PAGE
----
How to Pass a Texas DPS Eye Test for a License

••• weerapatkiatdumrong/iStock/GettyImages

Related Articles

Getting a driver's license in Texas, as in other states, involves a series of tests, including knowledge, driving and vision to establish that the applicant can see well enough to drive safely. The vision test in Texas is similar to eye tests in other states.

Driving in Texas

Young people getting a first driver's license in Texas must jump through a few more hoops as adults seeking their first license. For example, Texas teen-driver laws require completion of a driver education course and experience with a provisional license before getting a "real" license.

An adult moving to Texas with a valid, unexpired driver's license from another U.S. state, U.S. territory, Canadian province or qualifying country can drive in the state for 90 days on the old license. At that point, he must apply for a Texas license in person and surrender his old license, if from Canada or another U.S. state. Alternatively, he can take all the Texas tests and keep his other license.

Getting a Driver's License

The Texas Department of Public Safety (DPS) issues driver's licenses to Texas residents at least 18 years old. Anyone preparing to take the written and driving test should download and study the Texas Driver's Handbook, available online.

An applicant also needs to show that she is a citizen of the United States or lives in this country legally, and that she is a resident of Texas. She must show documentation proving her identity, her Social Security number if she has one, plus evidence of registration and insurance for any vehicles she owns. She must also bring a certificate of completion from an Impact Texas Drivers program. For adults, the Impact program involves watching a video, but the process is lengthier for young drivers.

Fees and Vision Test

When an applicant is ready to take the driver's license tests in Texas, she brings all the necessary documentation to the DPS office, along with a completed application. She must pay the fee for the license (currently $25 for a license or renewal) and take and pass the vision test before sitting for the written and driving test.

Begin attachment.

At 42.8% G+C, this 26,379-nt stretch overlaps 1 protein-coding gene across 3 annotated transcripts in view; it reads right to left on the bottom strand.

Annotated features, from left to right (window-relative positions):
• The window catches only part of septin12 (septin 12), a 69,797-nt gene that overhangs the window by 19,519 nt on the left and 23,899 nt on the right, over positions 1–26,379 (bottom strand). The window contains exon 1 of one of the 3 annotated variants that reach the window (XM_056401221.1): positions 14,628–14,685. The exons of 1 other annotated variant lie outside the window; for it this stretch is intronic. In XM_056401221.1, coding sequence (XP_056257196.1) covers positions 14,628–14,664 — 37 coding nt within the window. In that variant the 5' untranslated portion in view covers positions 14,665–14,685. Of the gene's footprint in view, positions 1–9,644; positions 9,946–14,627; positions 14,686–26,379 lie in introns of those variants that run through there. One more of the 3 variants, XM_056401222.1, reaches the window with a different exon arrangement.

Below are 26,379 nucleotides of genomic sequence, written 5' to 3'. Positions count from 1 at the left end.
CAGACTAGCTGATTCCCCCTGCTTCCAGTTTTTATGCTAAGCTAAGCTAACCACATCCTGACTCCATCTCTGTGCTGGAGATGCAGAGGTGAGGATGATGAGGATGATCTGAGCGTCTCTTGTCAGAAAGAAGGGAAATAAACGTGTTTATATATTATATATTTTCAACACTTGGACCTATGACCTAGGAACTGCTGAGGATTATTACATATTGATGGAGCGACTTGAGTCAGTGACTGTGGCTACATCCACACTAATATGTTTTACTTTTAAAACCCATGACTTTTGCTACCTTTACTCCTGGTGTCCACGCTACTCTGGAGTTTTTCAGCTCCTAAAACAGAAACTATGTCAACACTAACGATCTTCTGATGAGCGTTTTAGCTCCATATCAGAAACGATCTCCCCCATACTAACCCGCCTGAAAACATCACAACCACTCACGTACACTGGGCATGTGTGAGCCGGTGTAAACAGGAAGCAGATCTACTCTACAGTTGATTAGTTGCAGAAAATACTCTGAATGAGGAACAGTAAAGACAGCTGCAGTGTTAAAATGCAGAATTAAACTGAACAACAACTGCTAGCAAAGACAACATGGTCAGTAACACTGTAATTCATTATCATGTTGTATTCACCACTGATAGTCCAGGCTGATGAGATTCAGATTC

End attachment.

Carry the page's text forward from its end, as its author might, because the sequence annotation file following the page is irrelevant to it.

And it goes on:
What is the vision test? It is a screening not unlike that given in an eye doctor's office to get glasses. An applicant must read letters off a chart on the wall. The requirements to get a license depend on whether the applicant wears lenses and whether her vision can be improved.

Vision Requirements to Get a Texas License

An applicant who does not wear corrective lenses must have 20/40 vision or better in both eyes. However, if he scores at least 20/50 in the best eye or both eyes together, he can get a license if he submits a statement from an eye specialist that his vision cannot be improved. If his vision score is 20/60 or 20/70 in his best eye or both eyes together and he brings in the specialist statement, he is eligible for a restricted license allowing him to drive only during the day, keeping to speeds of 45 MPH or slower.

With vision corrected by glasses or contact lenses, an individual must have vision corrected to 20/50 to pass the Texas vision test. At 20/70, his license will be restricted to daytime driving at a speed not to exceed 45 MPH. If an applicant does not have a statement from an eye specialist, the failing score with or without corrective lenses is 20/70. At 20/200, an applicant is considered legally blind.

If he fails the vision test with a score of 20/70, the Texas DPS refers the applicant to a vision specialist to see if it is possible to correct his vision with corrective lenses. If so, he can return and take the vision test again.

References

Resources

About the Author

Teo Spengler earned a J.D. from U.C. Berkeley's Boalt Hall. As an Assistant Attorney General in Juneau, she practiced before the Alaska Supreme Court and the U.S. Supreme Court before opening a plaintiff's personal injury practice in San Francisco. She holds both an M.A. and an M.F.A in creative writing and enjoys writing legal blogs and articles. Her work has appeared in numerous online publications including USA Today, Legal Zoom, eHow Business, Livestrong, SF Gate, Go Banking Rates, Arizona Central, Houston Chronicle, Navy Federal Credit Union, Pearson, Quicken.com, TurboTax.com, and numerous attorney websites. Spengler splits her time between the French Basque Country and Northern California.